Found in: Israeli cuisine
Bamba is a snack manufactured by the Osem corporation in Holon, Israel
Bamba is one of the leading snack foods produced and sold in Israel. It has been marketed since 1963 with no decline in sales. Bamba makes up 25% of the Israeli snack market. The competition has come out with similar products - "Parpar" (Telma) and "Shush" (Strauss-Elite).
Bamba is made from peanut butter-flavored puffed corn. Bamba contains no cholesterol, preservatives or food coloring, and is enriched with several vitamins. Nevertheless it contains high amounts of fat. It has 537 calories per 100 grams. Bamba is certified Kosher by Badatz Jerusalem. Some describe it as "Cheez Doodles without the cheese."
Corn grits are "popped" under high pressure, turning them into long lines of white, puffed, unflavored Bamba. The lines are cut into nuggets and then moved to a drying chamber where they are air-baked for 20 seconds, which gives them a crispy texture. The peanut butter, imported from Argentina, is added at the end. A worker stands on a step above the rotating drums and pours a pitcher of liquid peanut butter into each of the containers. As the drums turn, the nuggets are coated. The hot Bamba is then moved along a conveyor belt to cool before packaging.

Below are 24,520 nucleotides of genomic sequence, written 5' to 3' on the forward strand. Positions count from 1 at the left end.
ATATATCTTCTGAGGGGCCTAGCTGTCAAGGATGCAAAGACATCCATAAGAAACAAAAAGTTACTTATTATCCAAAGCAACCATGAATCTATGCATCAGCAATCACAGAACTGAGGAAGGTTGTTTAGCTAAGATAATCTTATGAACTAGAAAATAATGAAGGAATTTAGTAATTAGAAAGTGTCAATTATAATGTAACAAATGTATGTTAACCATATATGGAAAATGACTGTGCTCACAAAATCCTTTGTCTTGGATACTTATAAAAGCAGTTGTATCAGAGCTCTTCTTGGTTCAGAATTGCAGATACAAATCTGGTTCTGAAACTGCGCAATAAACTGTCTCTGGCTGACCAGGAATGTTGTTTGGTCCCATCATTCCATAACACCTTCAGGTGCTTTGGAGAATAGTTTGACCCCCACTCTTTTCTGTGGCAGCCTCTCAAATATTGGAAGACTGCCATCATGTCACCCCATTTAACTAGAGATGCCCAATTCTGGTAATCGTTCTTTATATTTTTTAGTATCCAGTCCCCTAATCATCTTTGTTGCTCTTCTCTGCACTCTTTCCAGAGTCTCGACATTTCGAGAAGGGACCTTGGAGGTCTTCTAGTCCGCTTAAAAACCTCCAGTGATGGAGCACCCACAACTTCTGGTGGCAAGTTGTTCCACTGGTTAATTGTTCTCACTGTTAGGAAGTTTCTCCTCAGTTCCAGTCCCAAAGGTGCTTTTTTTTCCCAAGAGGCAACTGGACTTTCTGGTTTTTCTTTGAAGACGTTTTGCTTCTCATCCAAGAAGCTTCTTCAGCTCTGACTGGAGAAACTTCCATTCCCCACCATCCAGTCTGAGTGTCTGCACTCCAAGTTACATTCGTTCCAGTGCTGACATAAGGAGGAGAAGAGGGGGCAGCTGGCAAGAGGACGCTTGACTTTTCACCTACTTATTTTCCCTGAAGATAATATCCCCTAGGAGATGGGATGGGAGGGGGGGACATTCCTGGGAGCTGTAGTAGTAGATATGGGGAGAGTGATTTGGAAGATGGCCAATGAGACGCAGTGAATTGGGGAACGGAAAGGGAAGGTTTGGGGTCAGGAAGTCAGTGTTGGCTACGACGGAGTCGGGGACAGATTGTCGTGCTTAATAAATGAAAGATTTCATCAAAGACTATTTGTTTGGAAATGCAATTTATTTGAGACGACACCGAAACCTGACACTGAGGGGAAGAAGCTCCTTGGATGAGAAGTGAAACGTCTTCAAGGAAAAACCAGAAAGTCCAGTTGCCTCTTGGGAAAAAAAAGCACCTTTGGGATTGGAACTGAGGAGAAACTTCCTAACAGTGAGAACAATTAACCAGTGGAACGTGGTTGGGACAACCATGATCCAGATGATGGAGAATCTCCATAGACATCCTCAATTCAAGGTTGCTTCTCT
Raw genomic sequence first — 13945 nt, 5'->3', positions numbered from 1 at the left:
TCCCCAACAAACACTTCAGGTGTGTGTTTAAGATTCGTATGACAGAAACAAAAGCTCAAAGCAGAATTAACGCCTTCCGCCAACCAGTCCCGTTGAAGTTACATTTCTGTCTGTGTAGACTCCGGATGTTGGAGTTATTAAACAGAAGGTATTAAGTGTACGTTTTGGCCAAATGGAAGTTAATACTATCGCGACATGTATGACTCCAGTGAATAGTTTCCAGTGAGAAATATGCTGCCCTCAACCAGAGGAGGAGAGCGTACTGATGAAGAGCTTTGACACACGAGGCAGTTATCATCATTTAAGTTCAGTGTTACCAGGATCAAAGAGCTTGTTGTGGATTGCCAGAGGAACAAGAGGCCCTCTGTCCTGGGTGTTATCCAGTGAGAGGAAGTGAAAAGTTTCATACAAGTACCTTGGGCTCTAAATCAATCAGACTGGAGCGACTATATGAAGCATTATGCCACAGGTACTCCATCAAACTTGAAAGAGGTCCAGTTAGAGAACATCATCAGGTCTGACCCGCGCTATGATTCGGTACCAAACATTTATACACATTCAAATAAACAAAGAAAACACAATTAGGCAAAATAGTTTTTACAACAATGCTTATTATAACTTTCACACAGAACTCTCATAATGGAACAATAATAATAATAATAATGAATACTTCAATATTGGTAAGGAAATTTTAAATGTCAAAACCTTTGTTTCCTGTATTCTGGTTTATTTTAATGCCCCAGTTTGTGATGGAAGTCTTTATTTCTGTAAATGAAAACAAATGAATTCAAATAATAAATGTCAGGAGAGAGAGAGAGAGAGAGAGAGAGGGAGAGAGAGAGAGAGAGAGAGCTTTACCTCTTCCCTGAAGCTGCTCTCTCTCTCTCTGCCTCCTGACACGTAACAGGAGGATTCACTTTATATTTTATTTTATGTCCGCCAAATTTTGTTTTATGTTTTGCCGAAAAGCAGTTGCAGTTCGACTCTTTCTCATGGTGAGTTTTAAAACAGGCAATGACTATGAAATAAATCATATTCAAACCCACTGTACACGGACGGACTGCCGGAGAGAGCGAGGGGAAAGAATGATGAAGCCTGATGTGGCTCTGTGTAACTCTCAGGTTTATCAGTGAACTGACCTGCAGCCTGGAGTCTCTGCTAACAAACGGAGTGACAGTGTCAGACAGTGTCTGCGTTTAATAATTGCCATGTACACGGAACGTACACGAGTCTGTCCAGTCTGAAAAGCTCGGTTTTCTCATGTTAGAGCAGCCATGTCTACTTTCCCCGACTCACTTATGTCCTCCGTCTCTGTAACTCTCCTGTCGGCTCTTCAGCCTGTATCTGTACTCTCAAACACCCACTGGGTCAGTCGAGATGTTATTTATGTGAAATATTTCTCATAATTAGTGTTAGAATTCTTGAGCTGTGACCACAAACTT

Osem also produces strawberry-flavored Bamba that is round in shape instead of oblong and red instead of the trademark color, which caused it to be dubbed by Israelis as 'Red Bamba' . The artificial food coloring that was once used has been replaced with beetroot.
In 2008, Osem came out with a new Bamba flavor - nougat-filled. It has the same traditional peanut butter outside, but a creamy nougat filling.
Some health experts say that Bamba should not be promoted as a "healthy" children's snack. They say this claim is deceptive, and the added vitamins in Bamba could result in over-consumption of nutrients